And it’s not one that your work cares about.
What? Of course my employer cares about how efficient I am!
Well maybe – but it depends on your job. With ‘information jobs’ and so on (by which I more or less mean anything not utterly mechanical) the thing your employer cares about is you getting the job done. They don’t care how many hours into your weekend you work, just that the report is done by the following Monday.
So who has the problem? Not your employer – the deadline is fixed and you have to hit it… which means the efficiency and productivity are your problem, a lifestyle or work/life balance problem, not your employer’s problem. Perhaps that’s why most employers don’t give decent time management training to their staff….?!
Okay, I’m overstating the case and making a lot of assumptions – for the sake of making a point – but I think the overall issue is valid: we tend to assume that time management issues belong to the organisation but in real life a lot of them simply have more impact upon our personal lives.
Once we realise this, it makes a huge difference to how we approach trying to be efficient and effective.
This is an important distinction that is glossed over by a lot of Time Management training. Efficiency has to do with doing things in a way which has the least ‘friction’. In other words, whatever you’re doing is done with the minimum amount of effort. Most of the posts on this very website fall into this category because they look at things like how to sync your files more quickly and easily etc.
On the other hand, effectiveness is a measure of the impact of your work. It largely subsumes efficiency but also includes a whole bunch of other questions, such as whether you’re doing the right things in the first place. In the example I’ve just given the key efficiency questions would be things like:
As soon as I put it like this, it’s obvious that these questions come before questions of efficiency.
The problem is that these are much more difficult questions to help people with. Doing it generically (like I’m trying to do here!) can often sound horribly trite (sorry!) and doing it for individuals is time-consuming and challenging. You end up asking them questions such as, “Why are you doing that?” quite a lot and people often find that to be critical.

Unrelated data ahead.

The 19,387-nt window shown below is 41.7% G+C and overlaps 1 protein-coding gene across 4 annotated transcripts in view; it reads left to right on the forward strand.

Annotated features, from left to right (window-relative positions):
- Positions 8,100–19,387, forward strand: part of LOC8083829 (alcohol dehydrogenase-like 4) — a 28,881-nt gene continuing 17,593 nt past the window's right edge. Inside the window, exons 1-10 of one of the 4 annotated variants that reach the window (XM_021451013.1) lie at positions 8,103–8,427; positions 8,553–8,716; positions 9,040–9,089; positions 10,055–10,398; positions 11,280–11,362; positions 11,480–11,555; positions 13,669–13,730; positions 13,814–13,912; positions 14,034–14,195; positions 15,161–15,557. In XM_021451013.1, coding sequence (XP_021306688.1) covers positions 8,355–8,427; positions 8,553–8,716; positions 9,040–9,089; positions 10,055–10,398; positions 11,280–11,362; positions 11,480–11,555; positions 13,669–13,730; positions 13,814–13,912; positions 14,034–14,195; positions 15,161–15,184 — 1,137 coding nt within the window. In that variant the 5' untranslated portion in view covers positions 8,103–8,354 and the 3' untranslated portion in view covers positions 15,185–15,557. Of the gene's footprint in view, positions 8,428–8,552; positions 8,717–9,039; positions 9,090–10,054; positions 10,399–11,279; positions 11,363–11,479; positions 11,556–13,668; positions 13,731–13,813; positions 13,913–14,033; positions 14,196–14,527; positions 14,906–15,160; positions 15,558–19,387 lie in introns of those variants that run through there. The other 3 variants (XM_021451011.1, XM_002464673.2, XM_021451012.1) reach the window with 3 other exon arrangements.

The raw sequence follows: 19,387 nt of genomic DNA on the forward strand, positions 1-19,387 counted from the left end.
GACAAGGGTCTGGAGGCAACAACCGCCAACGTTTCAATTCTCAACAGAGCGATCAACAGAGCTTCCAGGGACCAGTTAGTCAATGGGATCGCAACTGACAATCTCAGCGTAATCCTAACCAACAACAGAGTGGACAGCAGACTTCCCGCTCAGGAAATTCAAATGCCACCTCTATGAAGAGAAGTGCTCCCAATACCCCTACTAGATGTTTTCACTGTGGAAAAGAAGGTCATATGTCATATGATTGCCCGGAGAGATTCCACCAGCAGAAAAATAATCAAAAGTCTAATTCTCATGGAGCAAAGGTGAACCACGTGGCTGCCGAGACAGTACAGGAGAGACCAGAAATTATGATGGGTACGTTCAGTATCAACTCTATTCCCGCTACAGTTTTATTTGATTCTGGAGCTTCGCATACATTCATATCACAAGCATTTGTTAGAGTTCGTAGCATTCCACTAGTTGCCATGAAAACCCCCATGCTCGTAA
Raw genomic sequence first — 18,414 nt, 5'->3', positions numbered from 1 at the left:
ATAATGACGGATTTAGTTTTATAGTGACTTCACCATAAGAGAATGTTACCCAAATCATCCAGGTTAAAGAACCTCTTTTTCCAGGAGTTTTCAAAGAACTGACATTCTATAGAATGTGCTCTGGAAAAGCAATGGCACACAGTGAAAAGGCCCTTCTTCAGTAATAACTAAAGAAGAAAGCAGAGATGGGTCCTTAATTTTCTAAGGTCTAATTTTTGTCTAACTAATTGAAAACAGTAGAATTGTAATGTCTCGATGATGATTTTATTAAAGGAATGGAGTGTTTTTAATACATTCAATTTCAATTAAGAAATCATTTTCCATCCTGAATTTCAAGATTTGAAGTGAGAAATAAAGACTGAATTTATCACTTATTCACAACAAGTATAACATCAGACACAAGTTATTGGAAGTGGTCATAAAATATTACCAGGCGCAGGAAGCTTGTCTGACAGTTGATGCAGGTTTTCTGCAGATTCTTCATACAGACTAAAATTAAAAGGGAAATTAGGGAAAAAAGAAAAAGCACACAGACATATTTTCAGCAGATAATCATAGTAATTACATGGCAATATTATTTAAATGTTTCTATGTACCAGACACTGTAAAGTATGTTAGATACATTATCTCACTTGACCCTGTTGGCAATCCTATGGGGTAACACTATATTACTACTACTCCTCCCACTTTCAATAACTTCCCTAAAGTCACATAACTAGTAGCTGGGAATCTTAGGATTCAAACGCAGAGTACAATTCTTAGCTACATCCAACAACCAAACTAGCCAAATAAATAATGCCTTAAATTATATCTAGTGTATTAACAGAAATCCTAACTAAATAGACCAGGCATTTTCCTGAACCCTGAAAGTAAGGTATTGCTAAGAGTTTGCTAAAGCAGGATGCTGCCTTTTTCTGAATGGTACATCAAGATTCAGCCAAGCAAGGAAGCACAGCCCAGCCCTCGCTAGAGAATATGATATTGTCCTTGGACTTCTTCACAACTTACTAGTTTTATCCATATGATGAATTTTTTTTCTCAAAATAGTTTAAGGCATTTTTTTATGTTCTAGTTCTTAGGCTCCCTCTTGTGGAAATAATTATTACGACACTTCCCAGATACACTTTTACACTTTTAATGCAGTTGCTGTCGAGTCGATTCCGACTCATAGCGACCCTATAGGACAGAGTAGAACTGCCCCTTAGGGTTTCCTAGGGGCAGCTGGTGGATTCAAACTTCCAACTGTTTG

As an aside, if you ever find yourself doing that, I recommend that you make a big show of differentiating criticism of the person and criticism of their workflow! It’s not as easy to do that as it sounds, believe me!
At risk of sounding over-simplistic and trite (see above) the solution is simple…
Start with just one workflow, one process. If you try to bite off more than you can chew you’ll fail and hate me
Of course, this is only a practise run. You’ve done it for one workflow but that’s not the real problem… the real effectiveness questions lie in looking at how workflows compete between them! Take a deep breath and take a long, hard look at yourself, asking all the time… “could I make this more efficient” and “could I be more effective”.
This is a philosophical question with a hard application. That means you can’t tackle it in a “over a coffee at Starbucks” soft of way! Nor can you take it simply with a paper-based exercise.
Featured photo credit: Tired businessman sleeping on a laptop via Shutterstock
Love this article? Share it with your friends on Facebook